5. 5. 5 Captive vs. third-party headcount for BPO June 2014, Percentage Source: Accenture Sourcing Research, Everest • Captives • Third Party Providers 97% 3%Bank A Bank B Bank C Bank D Bank E Bank F Bank G Bank H Bank I Bank J Bank K 95% 5% 55% 45% 35% 65% 9% 100% 100% 85% 15% 90% 10% 100% 90% 91% 85%Bank A Bank B Bank C Bank D Bank E Bank F Bank G Bank H Bank I Bank J Bank K 46% 15% 5% 60% 20% 25-30% 43% 75% 35% 70-75% 75% Captive vs. third-party headcount for IT June 2014, Percentage Figure 4: Captive operating costs vs. vendor rates Totall annual fully loaded captive operating cost per FTE and comparison with vendor rates 2014; US$ in 000s 0 10 20 30 40 50 • Captive cost • Service provider rates Transactional F&A A steady accretion of complexity has taken place over many years within investment banks, masked by pre-financial crisis revenues and profitability. Indeed, certain investment banks’ captive offshoring functions have achieved lower operating costs compared to vendor rates. However, the smaller range in third-party vendor costs reflects competitiveness borne of standardisation. The potential to develop in reduced cost, “greenfield” environments provides scope for the outsourcing of non- differentiating functions – meeting the dual objectives of cutting costs and competing only in spaces where the bank is differentiated (see Fig.3 and Fig.4). In the case of decommissioning, these reduced cost profiles create the possibility of moving assets from the bank’s balance sheet, achieving effective wind-down in a way conducive to increasingly stringent capital compliance ratios. They also offer the chance to reduce the burden of non-differentiating, fixed cost functions for those aspiring to full service offerings. A steady accretion of complexity has taken place over many years within investment banks, masked by pre-financial crisis revenues and profitability. Post-crisis, the powerful imperatives of regulation, cost reduction and client expectation are forcing banks to address this complexity by clearly defining their offerings, simplifying their operating structures, and rationalising common processes and technology across a more focused organisation. This is no simple undertaking, and the challenge – in the face of complex legacy operating systems and governance models – is for banks to build effectively around what they need, not simply superimpose on what they already have. Figure. 3: The use of captive vs. third-party providers Source: Accenture Research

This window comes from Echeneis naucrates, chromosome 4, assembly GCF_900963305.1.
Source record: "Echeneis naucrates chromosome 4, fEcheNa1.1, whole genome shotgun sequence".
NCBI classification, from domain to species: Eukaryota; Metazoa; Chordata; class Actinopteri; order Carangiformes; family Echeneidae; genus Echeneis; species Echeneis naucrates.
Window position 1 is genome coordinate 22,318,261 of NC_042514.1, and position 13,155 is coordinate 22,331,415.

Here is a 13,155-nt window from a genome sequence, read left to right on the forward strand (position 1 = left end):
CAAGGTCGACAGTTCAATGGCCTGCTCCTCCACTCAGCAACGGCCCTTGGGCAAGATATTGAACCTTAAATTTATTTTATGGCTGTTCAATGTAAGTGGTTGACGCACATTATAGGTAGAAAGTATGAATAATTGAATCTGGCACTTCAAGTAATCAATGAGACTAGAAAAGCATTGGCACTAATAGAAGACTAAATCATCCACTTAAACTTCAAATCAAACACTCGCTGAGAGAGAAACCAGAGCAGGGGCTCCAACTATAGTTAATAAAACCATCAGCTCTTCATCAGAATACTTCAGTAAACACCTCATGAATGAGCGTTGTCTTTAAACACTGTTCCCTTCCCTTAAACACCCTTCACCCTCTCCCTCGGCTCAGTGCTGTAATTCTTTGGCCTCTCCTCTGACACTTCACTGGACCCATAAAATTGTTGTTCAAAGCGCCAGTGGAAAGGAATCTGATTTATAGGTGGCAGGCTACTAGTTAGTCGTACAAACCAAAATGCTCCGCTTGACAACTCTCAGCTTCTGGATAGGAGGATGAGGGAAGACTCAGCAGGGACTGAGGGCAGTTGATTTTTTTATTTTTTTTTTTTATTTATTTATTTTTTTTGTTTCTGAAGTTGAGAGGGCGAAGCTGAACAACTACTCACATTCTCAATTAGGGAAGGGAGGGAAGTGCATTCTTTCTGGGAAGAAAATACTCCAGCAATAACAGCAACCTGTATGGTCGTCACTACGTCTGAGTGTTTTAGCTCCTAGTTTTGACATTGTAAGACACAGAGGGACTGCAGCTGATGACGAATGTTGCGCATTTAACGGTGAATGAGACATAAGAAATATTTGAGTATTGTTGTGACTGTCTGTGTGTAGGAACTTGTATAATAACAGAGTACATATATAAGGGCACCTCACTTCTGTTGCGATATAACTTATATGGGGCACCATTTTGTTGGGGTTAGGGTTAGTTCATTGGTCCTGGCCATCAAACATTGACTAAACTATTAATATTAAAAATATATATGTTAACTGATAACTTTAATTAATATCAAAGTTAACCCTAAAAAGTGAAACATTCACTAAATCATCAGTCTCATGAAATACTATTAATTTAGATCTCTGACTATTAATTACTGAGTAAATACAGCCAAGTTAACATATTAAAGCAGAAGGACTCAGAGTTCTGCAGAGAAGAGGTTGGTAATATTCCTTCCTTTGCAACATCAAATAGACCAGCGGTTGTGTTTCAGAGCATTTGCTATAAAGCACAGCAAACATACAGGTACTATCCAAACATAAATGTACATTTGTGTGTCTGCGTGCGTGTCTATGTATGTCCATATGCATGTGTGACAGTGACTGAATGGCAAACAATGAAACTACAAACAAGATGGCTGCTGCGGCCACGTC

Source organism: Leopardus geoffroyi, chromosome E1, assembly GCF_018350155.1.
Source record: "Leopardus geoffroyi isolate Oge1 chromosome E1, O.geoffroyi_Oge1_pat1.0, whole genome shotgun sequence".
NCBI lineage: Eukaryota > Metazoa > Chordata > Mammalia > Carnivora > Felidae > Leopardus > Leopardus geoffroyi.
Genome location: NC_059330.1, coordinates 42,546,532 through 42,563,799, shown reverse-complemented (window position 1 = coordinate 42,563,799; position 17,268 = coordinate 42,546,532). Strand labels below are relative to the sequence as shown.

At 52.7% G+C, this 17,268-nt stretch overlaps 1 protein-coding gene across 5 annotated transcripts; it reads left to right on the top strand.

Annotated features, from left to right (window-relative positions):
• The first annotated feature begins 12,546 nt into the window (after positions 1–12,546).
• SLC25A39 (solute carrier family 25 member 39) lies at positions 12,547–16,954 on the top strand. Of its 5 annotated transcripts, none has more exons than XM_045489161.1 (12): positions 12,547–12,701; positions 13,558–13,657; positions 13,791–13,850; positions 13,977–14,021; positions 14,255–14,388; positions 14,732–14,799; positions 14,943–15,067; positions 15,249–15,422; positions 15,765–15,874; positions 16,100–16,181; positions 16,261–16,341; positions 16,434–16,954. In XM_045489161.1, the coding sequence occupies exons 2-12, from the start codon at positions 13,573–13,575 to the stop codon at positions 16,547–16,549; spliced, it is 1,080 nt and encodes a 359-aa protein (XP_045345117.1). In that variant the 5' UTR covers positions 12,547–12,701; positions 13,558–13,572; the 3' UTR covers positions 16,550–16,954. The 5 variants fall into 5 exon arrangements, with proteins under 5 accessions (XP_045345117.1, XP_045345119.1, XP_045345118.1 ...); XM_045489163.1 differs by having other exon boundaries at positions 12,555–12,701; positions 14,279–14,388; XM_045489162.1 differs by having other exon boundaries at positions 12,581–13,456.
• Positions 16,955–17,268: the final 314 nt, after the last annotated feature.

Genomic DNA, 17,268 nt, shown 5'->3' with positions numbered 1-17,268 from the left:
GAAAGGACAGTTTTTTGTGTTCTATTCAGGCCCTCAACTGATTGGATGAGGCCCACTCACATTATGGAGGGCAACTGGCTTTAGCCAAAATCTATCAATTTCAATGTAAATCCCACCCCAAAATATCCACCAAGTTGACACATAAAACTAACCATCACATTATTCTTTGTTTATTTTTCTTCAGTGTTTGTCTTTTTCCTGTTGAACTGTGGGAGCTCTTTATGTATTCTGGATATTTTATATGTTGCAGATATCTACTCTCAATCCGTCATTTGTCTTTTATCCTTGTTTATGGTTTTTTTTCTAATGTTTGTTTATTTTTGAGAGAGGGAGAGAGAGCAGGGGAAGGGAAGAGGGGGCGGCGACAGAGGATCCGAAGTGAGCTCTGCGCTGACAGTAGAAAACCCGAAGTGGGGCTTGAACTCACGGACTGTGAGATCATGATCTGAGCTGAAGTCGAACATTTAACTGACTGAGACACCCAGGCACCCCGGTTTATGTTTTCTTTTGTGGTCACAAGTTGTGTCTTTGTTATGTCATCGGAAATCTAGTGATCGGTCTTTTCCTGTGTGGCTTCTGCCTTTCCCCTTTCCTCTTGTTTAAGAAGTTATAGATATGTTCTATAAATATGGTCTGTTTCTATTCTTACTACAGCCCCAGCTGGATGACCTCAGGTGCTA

6. 6. About Accenture Accenture is a global management consulting, technology services and outsourcing company, with more than 305,000 people serving clients in more than 120 countries. Combining unparalleled experience, comprehensive capabilities across all industries and business functions, and extensive research on the world’s most successful companies, Accenture collaborates with clients to help them become high-performance businesses and governments. The company generated net revenues of US$30.0 billion for the fiscal year ended Aug. 31, 2014. Its home page is www.accenture.com. Accenture Experts To discuss any of the ideas presented in this paper please contact: Wei Min Chin Managing Director Accenture Capital Markets, Asia Pacific wei.min.chin@accenture.com +86 21 2305 3832 Tomasz Walkowicz Capital Markets Research, London tomasz.m.walkowicz@accenture.com +44 207 844 5542 Disclaimer This report has been prepared by and is distributed by Accenture. This document is for information purposes. No part of this document may be reproduced in any manner without the written permission of Accenture. While we take precautions to ensure that the source and the information we base our judgments on is reliable, we do not represent that this information is accurate or complete and it should not be relied upon as such. It is provided with the understanding that Accenture is not acting in a fiduciary capacity. Opinions expressed herein are subject to change without notice. Copyright © 2014 Accenture All rights reserved. Accenture, its logo, and High Performance Delivered are trademarks of Accenture.